From this Harris chart here it's possible that your stream is producing 15-18 GPM. If your old Harris has a Ford alternator you should see an instant 30-50watt improvement if you upgrade to the 'newer' PMA unit (exactly as you say: 250w - 2 nozzles better).
    That's a 1.5 Kw/hr/day improvement!

    Also, especially at your static head of 140ft, the benefit of going with larger pipe, even upgrading from 1.5" to 2" or 3" is really significant (double/triple the wattage?). See here at the bottom of this page for some neat charts.

    Anyway, I think you have the coolest off-grid system on NAWS.
    Outback Flexpower 1 (FM80, VFX3048E-230v, Mate, FlexNetDC) 2,730watts of "Grid-type" PV, 370 AmpHrs Trojan RE-B's, Honda 2000 watt genny, 100% off grid.
  • David and LauraDavid and Laura Solar Expert Posts: 139
    Re: Gulf Island Off-Grid System - Part 6 (Solar Expansion & Intertie)

    Some progress:

    attachment.php?attachmentid=8104

    The main components have been located, and the few parts we didn't have on hand have been purchased. Thank goodness for EBay, which has let us find many brand new parts for a tenth of what they would cost new.

    Next steps involve cutting the remainder of the DIN rail, attaching it to the panel, and starting to wire everything up.

    We've made a couple minor changes to the plan:

    attachment.php?attachmentid=8105

    Most notably, there are a few more loads on the 24 VDC bus, and we went from three meters to two meters.

    Finally, we rearranged the front panel to make it match where the wires enter and exit the enclosure:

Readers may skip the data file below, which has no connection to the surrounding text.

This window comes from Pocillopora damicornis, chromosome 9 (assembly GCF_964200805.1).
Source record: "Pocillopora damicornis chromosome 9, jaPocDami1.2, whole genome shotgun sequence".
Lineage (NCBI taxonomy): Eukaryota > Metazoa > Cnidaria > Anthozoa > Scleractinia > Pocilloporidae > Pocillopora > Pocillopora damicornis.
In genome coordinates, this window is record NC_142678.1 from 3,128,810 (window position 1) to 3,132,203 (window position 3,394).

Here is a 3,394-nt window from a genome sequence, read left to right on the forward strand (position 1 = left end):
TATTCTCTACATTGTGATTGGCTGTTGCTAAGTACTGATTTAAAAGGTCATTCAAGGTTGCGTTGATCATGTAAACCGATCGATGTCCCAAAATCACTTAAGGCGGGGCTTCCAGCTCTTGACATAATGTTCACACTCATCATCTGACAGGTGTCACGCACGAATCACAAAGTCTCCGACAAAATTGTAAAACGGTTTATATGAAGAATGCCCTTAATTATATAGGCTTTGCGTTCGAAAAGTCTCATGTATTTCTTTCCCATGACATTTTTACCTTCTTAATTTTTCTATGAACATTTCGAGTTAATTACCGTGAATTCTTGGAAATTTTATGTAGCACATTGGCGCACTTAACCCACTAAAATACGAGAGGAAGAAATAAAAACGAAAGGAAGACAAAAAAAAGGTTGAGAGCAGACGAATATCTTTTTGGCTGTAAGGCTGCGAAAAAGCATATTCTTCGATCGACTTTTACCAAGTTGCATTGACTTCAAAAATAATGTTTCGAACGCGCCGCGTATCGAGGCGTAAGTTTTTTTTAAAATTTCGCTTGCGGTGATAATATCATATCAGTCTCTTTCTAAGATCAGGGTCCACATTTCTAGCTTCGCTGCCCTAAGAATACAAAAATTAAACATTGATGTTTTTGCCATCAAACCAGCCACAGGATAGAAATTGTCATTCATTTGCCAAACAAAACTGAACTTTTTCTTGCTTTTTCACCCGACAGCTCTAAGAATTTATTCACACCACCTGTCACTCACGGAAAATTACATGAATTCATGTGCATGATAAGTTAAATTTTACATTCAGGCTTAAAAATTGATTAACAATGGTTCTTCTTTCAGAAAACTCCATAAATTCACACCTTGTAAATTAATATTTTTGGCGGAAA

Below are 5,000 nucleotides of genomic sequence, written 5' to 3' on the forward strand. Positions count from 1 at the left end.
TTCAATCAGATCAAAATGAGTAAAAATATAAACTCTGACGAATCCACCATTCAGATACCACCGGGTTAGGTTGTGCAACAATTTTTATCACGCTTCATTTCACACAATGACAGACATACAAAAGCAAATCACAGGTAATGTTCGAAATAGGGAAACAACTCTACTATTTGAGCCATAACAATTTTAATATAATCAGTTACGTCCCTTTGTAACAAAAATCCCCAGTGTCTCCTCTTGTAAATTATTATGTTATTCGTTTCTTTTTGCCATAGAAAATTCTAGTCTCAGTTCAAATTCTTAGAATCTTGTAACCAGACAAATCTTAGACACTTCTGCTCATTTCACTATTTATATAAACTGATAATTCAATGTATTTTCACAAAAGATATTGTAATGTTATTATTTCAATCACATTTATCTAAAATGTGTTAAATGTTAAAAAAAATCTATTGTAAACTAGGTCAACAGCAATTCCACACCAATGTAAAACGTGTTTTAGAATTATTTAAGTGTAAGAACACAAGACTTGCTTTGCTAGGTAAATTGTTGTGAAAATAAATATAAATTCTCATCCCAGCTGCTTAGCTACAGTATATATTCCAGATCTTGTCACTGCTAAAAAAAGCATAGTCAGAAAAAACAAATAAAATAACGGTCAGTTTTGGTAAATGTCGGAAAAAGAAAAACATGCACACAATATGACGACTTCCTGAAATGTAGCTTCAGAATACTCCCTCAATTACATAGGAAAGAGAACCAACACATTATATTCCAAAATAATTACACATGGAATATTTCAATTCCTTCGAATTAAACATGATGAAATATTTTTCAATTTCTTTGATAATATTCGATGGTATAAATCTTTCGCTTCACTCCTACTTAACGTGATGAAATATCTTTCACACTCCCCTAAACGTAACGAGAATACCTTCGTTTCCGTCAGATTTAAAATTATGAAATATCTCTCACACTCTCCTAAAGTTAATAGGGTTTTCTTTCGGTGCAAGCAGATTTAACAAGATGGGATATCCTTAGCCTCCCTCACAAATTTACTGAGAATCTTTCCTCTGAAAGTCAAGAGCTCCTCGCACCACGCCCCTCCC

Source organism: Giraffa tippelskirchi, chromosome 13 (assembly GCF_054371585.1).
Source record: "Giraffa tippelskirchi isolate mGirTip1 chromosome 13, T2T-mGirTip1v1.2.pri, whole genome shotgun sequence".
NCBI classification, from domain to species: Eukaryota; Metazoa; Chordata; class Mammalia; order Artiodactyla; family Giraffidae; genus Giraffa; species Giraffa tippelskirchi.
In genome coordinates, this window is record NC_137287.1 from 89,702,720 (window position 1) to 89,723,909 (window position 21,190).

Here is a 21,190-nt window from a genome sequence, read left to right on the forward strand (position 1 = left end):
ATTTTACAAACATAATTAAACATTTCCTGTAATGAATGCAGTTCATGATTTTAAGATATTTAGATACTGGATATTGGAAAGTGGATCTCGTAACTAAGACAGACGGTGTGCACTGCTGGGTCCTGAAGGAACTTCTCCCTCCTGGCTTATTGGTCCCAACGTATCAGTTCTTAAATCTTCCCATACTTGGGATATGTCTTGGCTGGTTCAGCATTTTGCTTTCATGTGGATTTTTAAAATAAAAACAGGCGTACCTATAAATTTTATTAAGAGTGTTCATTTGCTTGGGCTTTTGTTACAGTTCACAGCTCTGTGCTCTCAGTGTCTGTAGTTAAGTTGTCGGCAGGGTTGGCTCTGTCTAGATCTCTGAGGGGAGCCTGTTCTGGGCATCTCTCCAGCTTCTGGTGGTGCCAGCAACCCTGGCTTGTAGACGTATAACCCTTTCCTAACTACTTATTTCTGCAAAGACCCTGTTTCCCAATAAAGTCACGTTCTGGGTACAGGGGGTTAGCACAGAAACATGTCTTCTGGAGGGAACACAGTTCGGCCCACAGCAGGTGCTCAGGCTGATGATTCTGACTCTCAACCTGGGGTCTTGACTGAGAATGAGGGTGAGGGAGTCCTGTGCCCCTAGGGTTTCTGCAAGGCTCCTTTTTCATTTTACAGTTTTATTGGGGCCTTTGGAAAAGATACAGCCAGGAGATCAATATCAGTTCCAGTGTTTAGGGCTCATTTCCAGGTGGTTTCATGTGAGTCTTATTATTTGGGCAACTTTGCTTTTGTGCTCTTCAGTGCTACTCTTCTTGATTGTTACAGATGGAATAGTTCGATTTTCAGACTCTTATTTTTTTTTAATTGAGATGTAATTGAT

attachment.php?attachmentid=8106

    We ended up dropping the manual override switch for isolating the solar inverter in order to reduce the number of inputs required on the PLC, and since it didn't show up in any of the use cases for the system. It still can be isolated via a breaker inside the box, or under computer control.

    We also found a place that makes nice engraved one-off labels, so we're going to give that a try to see how they look for the mounting on the front panel.
    House: 2x SMA SI 6048 w 24x 2V DEKA Unigy II; 2x SMA SB 3000TL-US w 24x Sharp ND-H235Q2
    Cabin: 1x Magnum MS4024 w 24x 2V DEKA Unigy II; 1x Morningstar TS-MPPT-60 w 6x Sharp ND-H235Q2; 1x 200 Watt Harris microhydro
    Intertie: 1x SMA WB 3800; 1x Lambda GEN-600 DC Supply; 2x PSL pQube
  • David and LauraDavid and Laura Solar Expert Posts: 139
    We received the engraved labels we ordered:

    Attachment not found.

    We'd recommend the place we ordered them from: http://engravedlabel.com/

    Their prices are quite reasonable, and they did a very nice job.
    House: 2x SMA SI 6048 w 24x 2V DEKA Unigy II; 2x SMA SB 3000TL-US w 24x Sharp ND-H235Q2
    Cabin: 1x Magnum MS4024 w 24x 2V DEKA Unigy II; 1x Morningstar TS-MPPT-60 w 6x Sharp ND-H235Q2; 1x 200 Watt Harris microhydro
    Intertie: 1x SMA WB 3800; 1x Lambda GEN-600 DC Supply; 2x PSL pQube
  • stephendvstephendv Solar Expert Posts: 1,571 ✭✭
    Automated Power Transfer